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Comparison of Blaberus species


Zephyr
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All of these are adult females. Coloration can be very variable (especially in the atropos group) but is fairly consistent otherwise.

First up, the giganteus group:

oringiganteusucrsmall.jpg

Possible giganteus group:

fuscaperuvianussmall.jpg

Atropos group:

atropossmall.jpg

boliviensissmall.jpg

discoidalissmall.jpg

spfloridasmall.jpg

parabolicussmall.jpg

And last but not least, the lonely brasilianus group:

colosseusperugiantsmall.jpg

To the extent of my knowledge there are 3 species (and one strain; colosseus "Ecuador") in culture that this list is missing; matogrossensis, sp. "Venezuela", and anisitsi.

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Nice compilation Kyle, does the Blaberus atropos have black-wings like Blaberus craniifer? I know it would be impossible with live specimens but if you can save up dead adult females or males of each species and do a size comparison photo I think it would be incredibly helpful. Also, I think it would be the first time anyone had every created such a image/chart. :)

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Nice compilation Kyle, does the Blaberus atropos have black-wings like Blaberus craniifer? I know it would be impossible with live specimens but if you can save up dead adult females or males of each species and do a size comparison photo I think it would be incredibly helpful. Also, I think it would be the first time anyone had every created such a image/chart. :)

The Blaberus atropos are highly variable and you can have some females that look exactly like B. discoidalis and others than look like nothing else. The same is true with the Blaberus sp. "Florida", which is why I'm inclined to think that they are atropos as well.

One day I'd like to compile a poster with representatives of all the major roach families and subfamilies; just a matter of finding the right website/program to do it in.

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The Blaberus atropos are highly variable and you can have some females that look exactly like B. discoidalis and others than look like nothing else. The same is true with the Blaberus sp. "Florida", which is why I'm inclined to think that they are atropos as well.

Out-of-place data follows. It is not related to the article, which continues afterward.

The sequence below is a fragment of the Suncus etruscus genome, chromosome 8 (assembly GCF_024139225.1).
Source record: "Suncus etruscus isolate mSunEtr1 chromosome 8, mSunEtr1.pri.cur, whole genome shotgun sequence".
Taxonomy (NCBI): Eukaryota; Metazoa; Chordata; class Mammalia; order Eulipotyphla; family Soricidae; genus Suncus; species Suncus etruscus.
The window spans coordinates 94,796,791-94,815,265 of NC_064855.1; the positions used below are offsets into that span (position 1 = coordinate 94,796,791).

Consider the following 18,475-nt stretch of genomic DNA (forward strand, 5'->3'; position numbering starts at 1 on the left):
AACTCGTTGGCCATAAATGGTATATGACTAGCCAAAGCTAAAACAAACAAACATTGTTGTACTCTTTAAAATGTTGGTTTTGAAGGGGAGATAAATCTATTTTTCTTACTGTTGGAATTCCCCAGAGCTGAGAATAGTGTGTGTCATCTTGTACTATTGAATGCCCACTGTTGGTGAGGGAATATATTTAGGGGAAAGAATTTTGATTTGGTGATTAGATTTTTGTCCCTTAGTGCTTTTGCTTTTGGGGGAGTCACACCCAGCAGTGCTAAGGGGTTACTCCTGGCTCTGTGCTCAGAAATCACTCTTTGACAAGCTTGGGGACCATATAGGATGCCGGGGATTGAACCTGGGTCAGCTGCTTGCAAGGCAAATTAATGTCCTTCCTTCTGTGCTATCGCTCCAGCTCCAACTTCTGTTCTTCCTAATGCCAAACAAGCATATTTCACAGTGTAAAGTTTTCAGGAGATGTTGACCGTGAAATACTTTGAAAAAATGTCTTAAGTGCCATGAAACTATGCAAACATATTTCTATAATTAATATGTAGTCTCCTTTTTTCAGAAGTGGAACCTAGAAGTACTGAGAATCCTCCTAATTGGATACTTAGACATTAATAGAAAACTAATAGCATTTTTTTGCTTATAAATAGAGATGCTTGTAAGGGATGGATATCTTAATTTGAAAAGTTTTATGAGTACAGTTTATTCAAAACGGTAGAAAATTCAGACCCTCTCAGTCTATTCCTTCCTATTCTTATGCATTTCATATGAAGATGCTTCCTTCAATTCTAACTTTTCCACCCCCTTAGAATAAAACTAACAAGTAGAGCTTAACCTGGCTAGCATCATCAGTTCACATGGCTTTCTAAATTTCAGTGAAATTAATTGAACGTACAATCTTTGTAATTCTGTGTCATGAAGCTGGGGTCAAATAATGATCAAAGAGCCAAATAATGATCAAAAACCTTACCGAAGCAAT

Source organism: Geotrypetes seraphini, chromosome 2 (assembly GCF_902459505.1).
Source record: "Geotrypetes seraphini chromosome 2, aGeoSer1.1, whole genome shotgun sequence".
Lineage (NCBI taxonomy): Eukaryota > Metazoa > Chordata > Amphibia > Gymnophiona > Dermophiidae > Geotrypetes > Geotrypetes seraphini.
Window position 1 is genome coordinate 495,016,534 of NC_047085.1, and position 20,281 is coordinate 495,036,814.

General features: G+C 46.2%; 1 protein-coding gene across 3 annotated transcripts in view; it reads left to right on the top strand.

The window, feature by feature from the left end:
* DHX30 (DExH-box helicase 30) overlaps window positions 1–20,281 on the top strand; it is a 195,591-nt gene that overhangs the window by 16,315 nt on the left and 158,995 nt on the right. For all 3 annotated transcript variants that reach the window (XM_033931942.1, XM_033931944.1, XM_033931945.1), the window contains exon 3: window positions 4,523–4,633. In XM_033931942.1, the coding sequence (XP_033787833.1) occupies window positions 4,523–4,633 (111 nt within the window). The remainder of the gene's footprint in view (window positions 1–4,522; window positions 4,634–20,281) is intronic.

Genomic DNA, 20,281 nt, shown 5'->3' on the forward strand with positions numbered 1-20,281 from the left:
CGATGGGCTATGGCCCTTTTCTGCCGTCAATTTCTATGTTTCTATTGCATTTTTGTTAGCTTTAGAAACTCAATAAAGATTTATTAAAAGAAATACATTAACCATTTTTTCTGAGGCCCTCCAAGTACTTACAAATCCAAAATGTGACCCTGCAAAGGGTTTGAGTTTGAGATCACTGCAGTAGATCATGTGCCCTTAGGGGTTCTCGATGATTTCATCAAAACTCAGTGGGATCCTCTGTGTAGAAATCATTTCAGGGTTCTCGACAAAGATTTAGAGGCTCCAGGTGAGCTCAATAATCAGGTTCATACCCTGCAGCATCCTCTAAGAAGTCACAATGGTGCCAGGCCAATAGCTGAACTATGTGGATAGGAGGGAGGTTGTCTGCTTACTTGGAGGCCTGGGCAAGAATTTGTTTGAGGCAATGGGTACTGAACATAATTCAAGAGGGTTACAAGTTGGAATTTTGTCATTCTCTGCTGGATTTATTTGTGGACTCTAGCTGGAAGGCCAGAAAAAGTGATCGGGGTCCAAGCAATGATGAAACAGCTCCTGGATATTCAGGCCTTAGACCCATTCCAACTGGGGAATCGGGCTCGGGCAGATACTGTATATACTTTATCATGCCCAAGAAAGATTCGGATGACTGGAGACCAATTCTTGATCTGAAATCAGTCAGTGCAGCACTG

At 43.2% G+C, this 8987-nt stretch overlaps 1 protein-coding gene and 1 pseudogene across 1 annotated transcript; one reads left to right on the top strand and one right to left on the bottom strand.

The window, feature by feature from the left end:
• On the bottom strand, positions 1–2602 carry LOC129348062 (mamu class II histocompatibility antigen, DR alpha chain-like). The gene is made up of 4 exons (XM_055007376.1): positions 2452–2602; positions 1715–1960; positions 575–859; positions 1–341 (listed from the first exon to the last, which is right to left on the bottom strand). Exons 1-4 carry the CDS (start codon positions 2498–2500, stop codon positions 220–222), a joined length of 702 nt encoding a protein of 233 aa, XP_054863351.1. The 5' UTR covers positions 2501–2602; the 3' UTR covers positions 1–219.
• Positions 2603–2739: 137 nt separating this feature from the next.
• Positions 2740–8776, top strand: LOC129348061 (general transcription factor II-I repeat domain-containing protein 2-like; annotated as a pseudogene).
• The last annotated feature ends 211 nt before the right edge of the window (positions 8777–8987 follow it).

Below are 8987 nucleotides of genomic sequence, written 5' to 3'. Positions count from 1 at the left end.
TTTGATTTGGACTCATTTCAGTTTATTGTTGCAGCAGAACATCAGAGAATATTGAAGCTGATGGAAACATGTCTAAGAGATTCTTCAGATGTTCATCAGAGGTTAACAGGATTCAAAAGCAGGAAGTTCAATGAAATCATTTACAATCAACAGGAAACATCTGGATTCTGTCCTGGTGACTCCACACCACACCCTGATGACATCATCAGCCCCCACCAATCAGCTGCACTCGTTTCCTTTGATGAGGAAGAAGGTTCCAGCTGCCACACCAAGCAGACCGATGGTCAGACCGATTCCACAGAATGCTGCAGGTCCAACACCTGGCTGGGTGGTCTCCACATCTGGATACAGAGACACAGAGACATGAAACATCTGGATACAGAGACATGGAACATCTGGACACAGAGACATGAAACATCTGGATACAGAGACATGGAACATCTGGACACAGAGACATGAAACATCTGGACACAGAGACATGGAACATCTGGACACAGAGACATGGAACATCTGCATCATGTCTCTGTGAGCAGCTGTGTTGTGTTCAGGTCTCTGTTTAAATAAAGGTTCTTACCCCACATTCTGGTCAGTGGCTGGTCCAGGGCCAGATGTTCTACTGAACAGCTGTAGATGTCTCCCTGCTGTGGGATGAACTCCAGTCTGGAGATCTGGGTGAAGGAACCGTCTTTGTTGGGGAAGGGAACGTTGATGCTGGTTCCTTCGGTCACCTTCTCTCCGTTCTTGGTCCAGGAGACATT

One day I'd like to compile a poster with representatives of all the major roach families and subfamilies; just a matter of finding the right website/program to do it in.

I'm trained in graphic arts and have adobe Photoshop CS4. If you can provide clear high resolution images and a tree that lists their order of placement I would be happy to do it. This website as a whole should have enough imagery for me to make a digital version that can be downloaded and altered when needed. We could even try and set up a print on demand with a poster printing company honestly.

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This is really useful Zephyr! However I'm just wondering: Why are colosseus, anisiti, etc. in the "brazilianus" group with no species called "brazilianus"?

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This is really useful Zephyr! However I'm just wondering: Why are colosseus, anisiti, etc. in the "brazilianus" group with no species called "brazilianus"?

I believe Roth made a typo in one of his papers, misspelling "brasilianus" as "brazilianus." There is (apparently) a species called B. brasilianus, and it is hypothesized that B. sp. "Venezuela" is in fact B. brasilianus.

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  • 1 year later...

So, given these different groupings, would it be ok to keep colloseus with my giganteus?

They won't hybridize, but you will never be able to tell nymphs apart, which becomes a very large problem if you ever want to trade/ sell any. I've learned that the hard way with giganteus and A. tessalata.

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nice pictures!

But... isn't Blaberus atropos the new taxa to talk aout Blabera fusca? I tought they were the same specie...

Dr. Louis Roth maintained B. atropos at species level. The nomen nudum "B. fusca" refers to a roach that is probably in the giganteus group though recent molecular studies may prove otherwise.

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http://psyche.entclub.org/pdf/76/76-217.pdf

B. atropos is a small species similar to B. discoidalis, B. boliviensis, and B. parabolicus. B. fusca, as it is used in the US, is a nomen nudum used to describe a species of Blaberus that is unique from the black-winged Blaberus craniifer but incorrectly claimed to be the same as both "have hairs on the wings." (B. giganteus also posseses elytral setae but you never see the argument used there.)

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